Eurozone Crisis Hinges on Structural Reforms, Says Draghi and Weidmann
The euro improved modestly on Friday morning following better than expected data that showed the eurozone's service sector and factory output improved in May. However, gains were narrow as both figures, although improved from last month's readings, still indicated a contraction.
Bloomberg reported that a composite index drawn from a survey of purchasing managers rose to 47.7 in May compared to 46.9 in April. Most economists were expecting 47.2, so the data came as a pleasant surprise for the region.
Many are taking this news as a sign that the eurozone could end its longest recession since 1999 in the third quarter of this year. The readings gave the euro a bit of a lift, but since a reading below 50 indicates contraction, gains were limited.
In London, European Central Bank President Mario Draghi appealed to the UK to strengthen its ties with the eurozone rather than pulling away. Draghi claimed that although the bloc stabilizing, member nations must continue to reform and work toward a unified banking system.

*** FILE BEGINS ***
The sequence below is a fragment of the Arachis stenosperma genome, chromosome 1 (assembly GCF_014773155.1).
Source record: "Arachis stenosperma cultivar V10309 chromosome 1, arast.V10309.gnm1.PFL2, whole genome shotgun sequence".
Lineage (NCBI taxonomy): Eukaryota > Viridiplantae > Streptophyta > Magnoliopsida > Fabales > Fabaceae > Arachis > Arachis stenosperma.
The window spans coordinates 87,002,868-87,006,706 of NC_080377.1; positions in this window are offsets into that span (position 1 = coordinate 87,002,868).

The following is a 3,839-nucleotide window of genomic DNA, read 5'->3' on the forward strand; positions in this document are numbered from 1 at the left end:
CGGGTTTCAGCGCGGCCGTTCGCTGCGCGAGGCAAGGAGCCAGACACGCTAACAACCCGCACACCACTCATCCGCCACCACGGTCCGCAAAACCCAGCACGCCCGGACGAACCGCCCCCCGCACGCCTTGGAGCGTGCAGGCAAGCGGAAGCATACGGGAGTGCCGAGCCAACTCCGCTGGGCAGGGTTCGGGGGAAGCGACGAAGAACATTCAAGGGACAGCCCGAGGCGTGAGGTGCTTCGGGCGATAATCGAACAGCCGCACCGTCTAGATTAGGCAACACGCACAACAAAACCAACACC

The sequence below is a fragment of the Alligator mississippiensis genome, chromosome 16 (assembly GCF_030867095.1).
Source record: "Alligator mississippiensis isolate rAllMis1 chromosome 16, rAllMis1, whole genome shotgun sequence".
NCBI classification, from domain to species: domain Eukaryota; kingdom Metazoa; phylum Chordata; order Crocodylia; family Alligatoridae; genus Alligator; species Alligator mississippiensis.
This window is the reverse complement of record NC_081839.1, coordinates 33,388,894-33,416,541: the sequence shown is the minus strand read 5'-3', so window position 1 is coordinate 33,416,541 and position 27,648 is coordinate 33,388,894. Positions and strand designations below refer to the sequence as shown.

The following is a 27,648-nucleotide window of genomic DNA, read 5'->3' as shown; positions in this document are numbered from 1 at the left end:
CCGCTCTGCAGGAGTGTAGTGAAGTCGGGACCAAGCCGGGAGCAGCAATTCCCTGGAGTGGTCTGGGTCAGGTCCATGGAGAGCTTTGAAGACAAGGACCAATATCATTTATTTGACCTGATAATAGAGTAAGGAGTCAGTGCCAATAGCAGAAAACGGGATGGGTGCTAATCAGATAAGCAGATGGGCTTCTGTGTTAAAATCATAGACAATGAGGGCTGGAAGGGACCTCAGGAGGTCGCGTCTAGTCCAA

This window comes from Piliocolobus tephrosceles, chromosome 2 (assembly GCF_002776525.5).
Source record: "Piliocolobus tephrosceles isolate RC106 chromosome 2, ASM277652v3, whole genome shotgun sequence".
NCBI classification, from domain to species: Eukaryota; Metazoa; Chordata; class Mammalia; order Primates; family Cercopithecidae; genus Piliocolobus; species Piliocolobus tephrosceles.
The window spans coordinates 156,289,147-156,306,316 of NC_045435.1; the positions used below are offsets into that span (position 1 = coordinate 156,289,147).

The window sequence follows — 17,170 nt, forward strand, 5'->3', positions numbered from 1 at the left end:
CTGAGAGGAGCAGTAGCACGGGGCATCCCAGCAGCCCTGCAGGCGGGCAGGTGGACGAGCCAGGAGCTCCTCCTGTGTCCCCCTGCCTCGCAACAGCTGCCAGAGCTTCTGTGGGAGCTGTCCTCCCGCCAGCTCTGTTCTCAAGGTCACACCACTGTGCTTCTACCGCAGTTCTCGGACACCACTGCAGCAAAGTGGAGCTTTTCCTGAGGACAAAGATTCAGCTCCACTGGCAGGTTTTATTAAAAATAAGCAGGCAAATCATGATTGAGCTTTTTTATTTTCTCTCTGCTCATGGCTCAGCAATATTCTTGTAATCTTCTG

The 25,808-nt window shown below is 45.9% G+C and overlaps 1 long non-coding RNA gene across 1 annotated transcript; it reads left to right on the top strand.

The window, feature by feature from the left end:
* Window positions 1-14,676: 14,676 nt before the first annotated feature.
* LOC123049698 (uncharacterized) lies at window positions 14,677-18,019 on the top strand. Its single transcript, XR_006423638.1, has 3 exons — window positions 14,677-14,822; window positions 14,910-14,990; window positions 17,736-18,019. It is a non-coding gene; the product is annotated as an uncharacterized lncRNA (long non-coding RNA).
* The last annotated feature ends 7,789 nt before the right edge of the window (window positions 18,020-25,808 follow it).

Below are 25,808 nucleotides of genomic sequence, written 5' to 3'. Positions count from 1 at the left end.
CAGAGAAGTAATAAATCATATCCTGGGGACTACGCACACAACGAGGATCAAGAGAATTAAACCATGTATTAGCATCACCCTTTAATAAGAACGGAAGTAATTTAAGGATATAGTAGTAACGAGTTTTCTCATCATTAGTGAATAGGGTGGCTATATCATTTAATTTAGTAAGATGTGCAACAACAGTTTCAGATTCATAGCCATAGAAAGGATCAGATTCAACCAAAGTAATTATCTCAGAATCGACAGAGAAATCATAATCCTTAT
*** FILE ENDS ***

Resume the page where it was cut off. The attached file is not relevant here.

British Prime Minister David Cameron has been very vocal in criticizing the eurozone, and promised his constituents that he would renegotiate Britian's role in the EU and hold a referendum on its membership if he wins the next general election in 2015.
Although Draghi did not speak about the bank's next policy moves, he heavily pushed European integration and urged eurozone governments to make the necessary changes to shore up their economies.
Elsewhere in Europe, Bundesbank chief and ECB official Jens Weidmann claimed that there was nothing more the central bank could do to help solve the region's crisis while speaking in Paris. He said the ECB Governing Council has agreed that monetary policy cannot solve the crisis and that the bank has already gone to great lengths to try to mitigate the damage. Now, Weidmann said, it is up to individual governments to make the necessary structural reforms.
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